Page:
A Sister for Shubya

It all began when Shubhya walked into her friend Diya’s house one evening. The Sharma household was agog with excitement. Shubhya was quite surprised to see so many people at Diya’s house. All of Diya’s aunts, uncles and various cousins were around. Even her grandparents had arrived from Jaipur. Shubhya wondered what was up. Suddenly, Diya spotted Shubhya. “Shubhya”, she shouted excitedly, “I’ve got a baby sister! I had told you that we were going to get a baby. Now I have someone to play with all the time. Come and see her.” Shubhya was taken aback. Someone to play with all the time! Lucky Diya! I wish I had someone to play with all the time too, thought Shubhya. She said aloud, “Oh babies are no fun Diya. They cry all the time. Just look at Sanjana’s little brother. Always crying wee, wee, wee. And he even wets his bed. Yuck!” But Diya was just too happy. “Mummy says that’s only for a short while. Then they learn everything”, she said. “And I’m going to take her out in the stroller every evening. Oh, it’s going to be such fun. And we are going to call her Riya, because it rhymes with my name!” With that, Diya danced off to take another look at her sister. At dinner that evening, Shubhya minced no words. She too wanted a baby and that too now, she declared. Her parents tried to pacify her and distract her, but Shubhya was single-minded. At bedtime Shubhya was in no mood to be read to. Her mother sat up trying to explain how it takes time for a baby to arrive and that it could be a girl or a boy. “No way,” sobbed Shubhya. “I also want a little sister just like Diya’s. I also want to play with her all day long and take her out in the stroller.” All the explaining her mother did made no sense to her. She simply could not understand why her parents were being so difficult. Crying, Shubhya rocked herself to sleep. Her parents hoped she would forget all about the baby by next morning, but they were mistaken. The demand for a baby sister kept getting louder and louder, and the more Shubya met Diya the more she persisted. This five-year-old was not only making it very difficult for her parents, but also for herself. Complaints trickled in from school about how she would throw tantrum and break into sobs at the drop of a hat. Her parents began to get upset with Shubhya. This only made things worse. It was time to take some serious action. After a lot of thinking, Shubhya’s parents decided to call her grandparents. When Shubhya returned home from school, she was thrilled to see her Dadaji and Dadima. “I’m so happy you have come Dadima. Mummy and Papa are not getting me a baby sister,” Shubhya complained. “Why can’t I also have a baby sister?” Over the next few days, Dadaji and Dadima spent a lot of time explaining to Shubhya, but no logic would work. The excitement of having her grandparents soon wore off and she was back to being very quiet, yet difficult. It was ‘Baby Girl‘ and that too ‘Now’.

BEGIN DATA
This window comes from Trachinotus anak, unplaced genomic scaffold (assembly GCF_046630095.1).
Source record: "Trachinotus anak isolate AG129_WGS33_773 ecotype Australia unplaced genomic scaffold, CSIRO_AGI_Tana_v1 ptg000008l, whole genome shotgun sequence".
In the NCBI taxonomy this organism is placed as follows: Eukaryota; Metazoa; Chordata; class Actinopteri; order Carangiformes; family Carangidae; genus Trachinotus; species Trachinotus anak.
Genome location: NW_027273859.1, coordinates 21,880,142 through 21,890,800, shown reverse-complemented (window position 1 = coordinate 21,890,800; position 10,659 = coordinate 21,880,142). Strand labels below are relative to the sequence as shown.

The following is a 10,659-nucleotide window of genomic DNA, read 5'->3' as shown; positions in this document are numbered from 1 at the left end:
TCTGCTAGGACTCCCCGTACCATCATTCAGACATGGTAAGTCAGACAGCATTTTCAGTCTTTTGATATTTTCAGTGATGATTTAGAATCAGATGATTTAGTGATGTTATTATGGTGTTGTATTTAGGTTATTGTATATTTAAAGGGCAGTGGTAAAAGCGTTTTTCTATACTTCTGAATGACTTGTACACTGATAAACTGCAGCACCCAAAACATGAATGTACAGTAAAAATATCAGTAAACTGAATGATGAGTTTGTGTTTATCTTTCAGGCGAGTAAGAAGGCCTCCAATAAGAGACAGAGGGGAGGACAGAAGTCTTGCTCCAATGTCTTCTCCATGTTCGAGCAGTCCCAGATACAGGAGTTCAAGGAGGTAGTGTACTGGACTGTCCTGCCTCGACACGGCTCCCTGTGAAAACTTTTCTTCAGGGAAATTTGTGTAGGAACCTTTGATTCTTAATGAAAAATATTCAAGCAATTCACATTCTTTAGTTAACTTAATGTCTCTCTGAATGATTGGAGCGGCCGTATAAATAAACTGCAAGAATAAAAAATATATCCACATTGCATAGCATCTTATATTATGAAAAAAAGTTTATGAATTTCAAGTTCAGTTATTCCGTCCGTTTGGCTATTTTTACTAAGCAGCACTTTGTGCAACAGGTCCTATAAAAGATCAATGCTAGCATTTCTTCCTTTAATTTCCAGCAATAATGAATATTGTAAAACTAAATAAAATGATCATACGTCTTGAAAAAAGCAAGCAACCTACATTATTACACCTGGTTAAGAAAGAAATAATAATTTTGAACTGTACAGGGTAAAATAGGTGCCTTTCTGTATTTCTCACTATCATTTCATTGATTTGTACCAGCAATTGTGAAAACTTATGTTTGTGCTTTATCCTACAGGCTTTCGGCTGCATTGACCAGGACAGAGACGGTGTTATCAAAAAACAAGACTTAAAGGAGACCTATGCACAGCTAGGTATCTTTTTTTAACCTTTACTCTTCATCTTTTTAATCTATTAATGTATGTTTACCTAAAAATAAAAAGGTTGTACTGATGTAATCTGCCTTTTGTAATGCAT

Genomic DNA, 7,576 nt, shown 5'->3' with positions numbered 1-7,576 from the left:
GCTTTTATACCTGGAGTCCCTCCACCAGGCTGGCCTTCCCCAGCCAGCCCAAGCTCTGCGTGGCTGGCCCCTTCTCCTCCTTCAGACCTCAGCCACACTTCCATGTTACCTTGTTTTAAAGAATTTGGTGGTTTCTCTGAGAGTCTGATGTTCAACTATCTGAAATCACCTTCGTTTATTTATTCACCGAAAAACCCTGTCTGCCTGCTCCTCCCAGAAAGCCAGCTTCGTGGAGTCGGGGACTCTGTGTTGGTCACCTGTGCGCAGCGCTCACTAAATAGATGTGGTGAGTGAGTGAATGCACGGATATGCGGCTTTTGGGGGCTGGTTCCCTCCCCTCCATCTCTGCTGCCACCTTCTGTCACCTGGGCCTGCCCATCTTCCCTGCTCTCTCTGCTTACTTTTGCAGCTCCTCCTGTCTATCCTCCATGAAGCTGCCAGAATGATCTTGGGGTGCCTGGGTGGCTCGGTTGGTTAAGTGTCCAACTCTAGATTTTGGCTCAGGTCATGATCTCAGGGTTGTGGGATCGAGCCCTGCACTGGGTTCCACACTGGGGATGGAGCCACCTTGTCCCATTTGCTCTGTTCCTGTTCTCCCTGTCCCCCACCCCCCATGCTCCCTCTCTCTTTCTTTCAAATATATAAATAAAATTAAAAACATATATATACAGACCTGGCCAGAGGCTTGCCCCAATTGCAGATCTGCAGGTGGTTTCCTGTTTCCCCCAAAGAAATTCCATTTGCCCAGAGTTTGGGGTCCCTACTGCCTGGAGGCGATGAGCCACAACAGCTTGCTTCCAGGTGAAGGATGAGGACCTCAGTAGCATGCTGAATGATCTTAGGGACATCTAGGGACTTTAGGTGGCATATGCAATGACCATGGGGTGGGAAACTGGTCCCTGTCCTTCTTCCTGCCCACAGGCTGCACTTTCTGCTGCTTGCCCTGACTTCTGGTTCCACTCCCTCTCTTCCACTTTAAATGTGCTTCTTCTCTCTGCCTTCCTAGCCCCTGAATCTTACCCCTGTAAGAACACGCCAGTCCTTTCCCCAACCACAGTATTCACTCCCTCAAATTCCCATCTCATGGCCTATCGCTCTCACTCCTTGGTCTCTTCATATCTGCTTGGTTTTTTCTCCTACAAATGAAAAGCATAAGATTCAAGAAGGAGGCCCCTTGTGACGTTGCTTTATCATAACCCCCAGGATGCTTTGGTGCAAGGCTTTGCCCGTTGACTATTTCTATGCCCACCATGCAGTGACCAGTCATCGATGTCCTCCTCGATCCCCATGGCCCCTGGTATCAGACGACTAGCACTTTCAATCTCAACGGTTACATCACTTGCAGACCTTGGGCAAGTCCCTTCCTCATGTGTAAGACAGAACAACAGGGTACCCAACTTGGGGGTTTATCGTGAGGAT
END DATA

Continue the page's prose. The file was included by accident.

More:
It was at the breakfast table one morning that Dadaji had a superb idea. When he shared it with everyone, Dadi immediately said, “This is wonderful”. Shubhya’s parents too nodded in unison. “But let this be a secret”, said Dadaji. “We’ll only let Shubhya know at the right time. Now let’s get down to some serious work.” Over the next many days, there was much excitement among the elders, but Shubhya was completely unaware of it. As they went about telephoning people, writing letters, and visiting places, Shubhya was still sad and very upset with her parents. Even the outings to the park every evening stopped because she never felt like it. As for playing with Diya, it was a big ‘No – No’. A couple of weeks passed by. And then one evening when Shubhya’s parents returned from work, Dadaji had some good news for them. “It’s finally happened!” he told them. “This Saturday is going to be very, very special.” On Saturday they all set out in the car, this time with Shubhya. “Where are we going mummy?” asked Shubhya. “You’ll soon know Shubhu,” her mother said, hugging her tightly. The elders had a mischievous grin on their faces. Shubhya wondered what was up, but didn’t ask. The car came to a halt near a big red brick building. “What is this place Dadaji?” asked an inquisitive Shubhya. “We haven’t been here before, have we?” “No we haven’t Shubhu,” replied Dadaji. After a pause he continued, “This is Mother Teresa’s home for abandoned children. You are a little too small to understand what it’s all about, but you are going to get a big surprise here.” Shubhya’s eyes lit up. She clutched onto Dadaji’s hand tightly and walked into the building. Inside, a lady dressed in a white sari with a blue border greeted them and led them into a large room. “Please be seated. I’ll be back soon.” Saying this she disappeared into the next room. “That was Sister Agnes. She is the one who takes care of this place. And she is the one who has the surprise for you,” whispered Dadaji. Shubhya sat erect, waiting for Sister Agnes to reappear. She simply had no clue as to what was up and was eager to know what the surprise was all about. Sister Agnes returned soon. And this time she was carrying a cute little, curly-headed, bright-eyed, six-month-old baby girl. She got the baby close to Shubhya and said gently, “This is your baby sister.” Shubhya was wide-eyed with disbelief. She ran to her mother in sheer delight and asked, “Is she really my sister?” “Yes Shubhu”, replied her mother. “She’s all yours. Do you like her?” “I love her!” screamed Shubhya. “Now I have someone to play with all the time!” “I think we should call her Divya,” suggested Dadima. Shubhya looked up questioningly. “Because it rhymes with Shubhya!” they all said in unison.

And little Divya gurgled at that.

By Mamta Sahni; Illustrations by Shiju George

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